Rootedness in a place has both a vertical dimension stretching back through time, as well as a lateral one linking a person to others in that place during a given period of time. Let's start with the state of affairs today, and compare levels of rootedness across some of the major geographic-cultural regions of America.
The strongest form of investment in a place, as opposed to feeling like nothing is holding you back from picking up and heading off for greener pastures, is extended family ties. Community ties with non-kin are worth examining, too, but blood is thicker than water.
The General Social Survey asked a series of questions about how much you keep in contact with three groups of extended family -- cousins, uncles and aunts, and nieces and nephews. It didn't specify whether "contact" was in-person or mediated. It was asked in 2002, so most respondents probably assumed it meant in-person or talking over the phone.
I excluded respondents who said they had no living relatives of that type, and lumped the two affirmative responses together (some having a little more contact over the past four weeks, and some a little less), against those who said they had no contact. The ranking was so similar for each of the three family groups that I averaged them into a single index.
Non-whites have much more contact with their extended family than whites do, and regions vary a lot in how non-white they are. However, looking at whites only vs. everyone did not change the ranking in this case, so I left all races in.
The chart below ranks the regions by how likely their residents are to have had any contact with their extended family during the past four weeks. The states which make up each region are listed below, in descending order by population size within each region, to give a feel for which states are more influential on the region's score. The GSS uses Census regions, and some of them have confusing names, which I've tried to re-name more helpfully (if changed, the original names are in parentheses below).
South Atlantic - Florida, Georgia, North Carolina, Virginia, Maryland, South Carolina, West Virginia, Delaware, District of Columbia
Southern Appalachia (E.S. Central) - Tennessee, Kentucky, Alabama, Mississippi
Eastern Midwest (E.N. Central) - Illinois, Ohio, Michigan, Indiana, Wisconsin
New England - Massachusetts, Connecticut, Maine, New Hampshire, Rhode Island, Vermont
Lower Mississippi (W.S. Central) - Texas, Louisiana, Oklahoma, Arkansas
Middle Atlantic - New York, Pennsylvania, New Jersey
Pacific - California, Washington, Oregon, Hawaii, Alaska
Mountain - Arizona, Colorado, Utah, Nevada, New Mexico, Idaho, Montana, Wyoming
Western Midwest (W.N. Central) - Missouri, Minnesota, Iowa, Kansas, Nebraska, South Dakota, North Dakota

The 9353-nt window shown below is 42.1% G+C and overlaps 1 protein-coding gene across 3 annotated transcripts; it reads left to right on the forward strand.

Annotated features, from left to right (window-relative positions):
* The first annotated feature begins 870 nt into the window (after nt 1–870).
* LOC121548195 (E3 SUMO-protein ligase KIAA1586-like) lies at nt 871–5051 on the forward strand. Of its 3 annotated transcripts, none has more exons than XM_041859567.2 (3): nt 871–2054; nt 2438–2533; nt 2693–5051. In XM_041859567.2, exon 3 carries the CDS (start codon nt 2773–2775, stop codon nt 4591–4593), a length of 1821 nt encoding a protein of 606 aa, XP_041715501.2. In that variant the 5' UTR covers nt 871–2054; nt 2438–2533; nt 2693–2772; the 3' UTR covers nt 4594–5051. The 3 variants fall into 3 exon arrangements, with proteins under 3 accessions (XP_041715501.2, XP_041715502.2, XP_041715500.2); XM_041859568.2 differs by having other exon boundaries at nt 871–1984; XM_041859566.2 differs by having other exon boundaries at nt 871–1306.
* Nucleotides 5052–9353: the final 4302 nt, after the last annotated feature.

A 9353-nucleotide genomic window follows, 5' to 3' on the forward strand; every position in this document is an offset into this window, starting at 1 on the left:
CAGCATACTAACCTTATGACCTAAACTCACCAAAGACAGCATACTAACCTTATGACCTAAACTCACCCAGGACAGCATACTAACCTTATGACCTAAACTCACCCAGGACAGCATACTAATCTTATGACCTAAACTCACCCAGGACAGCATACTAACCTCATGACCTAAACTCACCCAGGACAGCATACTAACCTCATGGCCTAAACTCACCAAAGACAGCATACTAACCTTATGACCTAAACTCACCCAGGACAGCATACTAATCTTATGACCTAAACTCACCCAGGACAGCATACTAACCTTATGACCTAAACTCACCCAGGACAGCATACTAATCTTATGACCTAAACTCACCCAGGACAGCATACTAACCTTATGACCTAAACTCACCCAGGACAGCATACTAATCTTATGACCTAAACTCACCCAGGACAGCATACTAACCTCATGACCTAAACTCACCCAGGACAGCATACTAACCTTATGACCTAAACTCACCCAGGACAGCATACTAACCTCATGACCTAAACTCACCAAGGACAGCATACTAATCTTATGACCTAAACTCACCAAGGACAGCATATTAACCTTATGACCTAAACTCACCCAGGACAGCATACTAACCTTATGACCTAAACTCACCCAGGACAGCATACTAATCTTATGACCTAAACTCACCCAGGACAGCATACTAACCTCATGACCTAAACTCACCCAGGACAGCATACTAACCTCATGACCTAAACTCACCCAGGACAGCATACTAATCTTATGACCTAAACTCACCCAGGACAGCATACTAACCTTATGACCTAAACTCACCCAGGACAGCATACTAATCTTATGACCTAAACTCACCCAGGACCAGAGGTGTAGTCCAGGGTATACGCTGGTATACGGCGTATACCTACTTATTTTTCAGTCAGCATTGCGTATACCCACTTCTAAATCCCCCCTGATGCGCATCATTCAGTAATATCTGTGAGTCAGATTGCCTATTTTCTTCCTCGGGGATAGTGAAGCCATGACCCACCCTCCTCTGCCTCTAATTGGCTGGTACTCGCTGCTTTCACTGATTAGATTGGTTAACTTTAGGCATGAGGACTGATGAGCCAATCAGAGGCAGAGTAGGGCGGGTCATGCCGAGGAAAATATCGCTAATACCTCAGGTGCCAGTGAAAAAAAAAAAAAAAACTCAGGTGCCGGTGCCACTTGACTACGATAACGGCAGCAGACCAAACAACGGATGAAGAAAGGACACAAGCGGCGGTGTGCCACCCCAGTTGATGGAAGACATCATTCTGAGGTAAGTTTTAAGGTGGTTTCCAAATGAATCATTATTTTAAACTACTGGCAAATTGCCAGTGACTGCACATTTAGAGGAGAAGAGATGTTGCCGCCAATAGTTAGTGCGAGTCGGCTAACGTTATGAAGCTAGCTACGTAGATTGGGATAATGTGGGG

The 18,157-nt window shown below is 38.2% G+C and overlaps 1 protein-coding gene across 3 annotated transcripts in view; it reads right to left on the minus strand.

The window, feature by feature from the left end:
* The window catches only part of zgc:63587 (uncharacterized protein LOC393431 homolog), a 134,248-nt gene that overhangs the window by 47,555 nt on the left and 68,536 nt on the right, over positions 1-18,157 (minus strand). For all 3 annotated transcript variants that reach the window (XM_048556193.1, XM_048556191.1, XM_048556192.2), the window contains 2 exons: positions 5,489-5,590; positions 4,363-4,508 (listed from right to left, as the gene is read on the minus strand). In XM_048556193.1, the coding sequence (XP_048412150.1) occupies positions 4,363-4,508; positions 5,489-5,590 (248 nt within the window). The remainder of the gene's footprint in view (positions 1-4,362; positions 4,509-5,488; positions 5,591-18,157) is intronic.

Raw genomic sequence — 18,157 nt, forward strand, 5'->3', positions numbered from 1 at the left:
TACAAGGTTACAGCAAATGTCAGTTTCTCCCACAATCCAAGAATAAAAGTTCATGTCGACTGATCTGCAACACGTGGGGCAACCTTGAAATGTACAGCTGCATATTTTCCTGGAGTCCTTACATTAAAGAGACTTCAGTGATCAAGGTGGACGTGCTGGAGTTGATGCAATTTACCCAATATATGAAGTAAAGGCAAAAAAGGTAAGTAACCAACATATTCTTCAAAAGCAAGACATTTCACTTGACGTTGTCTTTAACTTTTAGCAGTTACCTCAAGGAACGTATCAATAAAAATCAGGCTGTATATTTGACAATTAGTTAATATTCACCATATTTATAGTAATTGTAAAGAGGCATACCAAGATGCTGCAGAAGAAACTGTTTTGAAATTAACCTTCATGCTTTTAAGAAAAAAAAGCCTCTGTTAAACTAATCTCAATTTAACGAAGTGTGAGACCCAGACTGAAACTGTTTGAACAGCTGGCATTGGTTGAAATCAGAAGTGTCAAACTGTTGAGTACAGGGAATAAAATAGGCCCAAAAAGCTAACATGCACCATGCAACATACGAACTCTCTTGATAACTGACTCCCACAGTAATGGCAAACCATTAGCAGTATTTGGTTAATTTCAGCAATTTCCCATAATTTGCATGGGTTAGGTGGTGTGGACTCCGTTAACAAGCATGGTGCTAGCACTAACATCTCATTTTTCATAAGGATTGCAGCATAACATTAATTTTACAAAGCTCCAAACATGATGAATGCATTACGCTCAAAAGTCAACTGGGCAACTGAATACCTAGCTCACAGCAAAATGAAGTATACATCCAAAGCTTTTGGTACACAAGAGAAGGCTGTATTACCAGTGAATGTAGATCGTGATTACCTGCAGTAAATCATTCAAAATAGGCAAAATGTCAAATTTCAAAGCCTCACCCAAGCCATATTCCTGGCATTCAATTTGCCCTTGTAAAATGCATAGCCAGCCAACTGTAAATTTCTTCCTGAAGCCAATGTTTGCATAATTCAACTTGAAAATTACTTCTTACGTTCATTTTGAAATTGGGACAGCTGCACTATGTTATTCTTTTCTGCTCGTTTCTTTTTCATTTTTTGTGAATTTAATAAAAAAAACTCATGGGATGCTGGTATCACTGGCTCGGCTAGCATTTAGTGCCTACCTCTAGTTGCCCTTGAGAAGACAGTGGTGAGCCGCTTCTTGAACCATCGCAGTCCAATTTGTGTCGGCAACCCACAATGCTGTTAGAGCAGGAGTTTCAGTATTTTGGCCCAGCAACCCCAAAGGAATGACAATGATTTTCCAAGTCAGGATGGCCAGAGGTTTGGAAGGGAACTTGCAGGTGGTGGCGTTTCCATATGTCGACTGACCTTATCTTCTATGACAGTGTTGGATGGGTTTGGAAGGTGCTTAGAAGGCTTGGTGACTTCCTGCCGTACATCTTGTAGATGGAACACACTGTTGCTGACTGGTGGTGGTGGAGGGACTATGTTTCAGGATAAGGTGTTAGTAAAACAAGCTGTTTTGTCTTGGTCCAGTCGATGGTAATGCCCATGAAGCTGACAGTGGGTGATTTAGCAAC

About 20 percentage points between high and low -- we're not talking minor differences around the country.
The main divide is between the eastern vs. western half of the country. All these years later, the Mississippi River continues to be a major cultural barrier. As Americans have moved farther out west, they have left behind their extended family, only some of whom would have also been heading out west. That certainly makes it impossible to stay in face-to-face contact, but I'll bet that it cuts down on mediated contact as well -- out of sight, out of mind.
Among western regions, why do the furthest west have higher family contact? Because the coast was settled earlier. The Plains and Mountain states may have been reached first, but folks tended not to put down roots there for very long. It's the most desolate real estate in the country, so that over history there has been a lot more coming-and-going there compared to the desirable West coast, where people come more than they go.
Also, by the 21st century, a good deal of those living in the Mountain states are first or second-generation transplants from all over, and refugees from the over-saturated West coast, who won't have family nearby. The Plains states show the opposite problem -- the locals abandoning ship.
After the east-west divide, there's also a secondary cline from more familial southerners to less familial northerners. I doubt it's due to more favorable weather conditions that allow folks to get out of their homes comfortably. The GSS is administered during the summer, and more of less all of the eastern US is a humid hellhole then, and if anything, worse in the South.
My only hunch is historical ethnic conflict serving to strengthen clan ties. All else equal, larger groups defeat smaller ones, so ethnic conflict pressures folks into joining larger groups -- in the context of kin, extended vs. nuclear families. Blacks vs. whites in the Southeast compared to the Northeast, Mexicans and Indians vs. whites in Texas compared to Minnesota. Hence also why religious membership is more important in southern regions, it being the main way that we cement bonds with non-kin.
Since the major split is between earlier and later settled regions, we'll need to look into how rootedness has changed over time in these regions. Once started, do roots continue to grow, or are they uprooted every generation? Then the link between rootlessness and status-striving will become clearer.
GSS variables: uncaunts, cousins, niecenep, region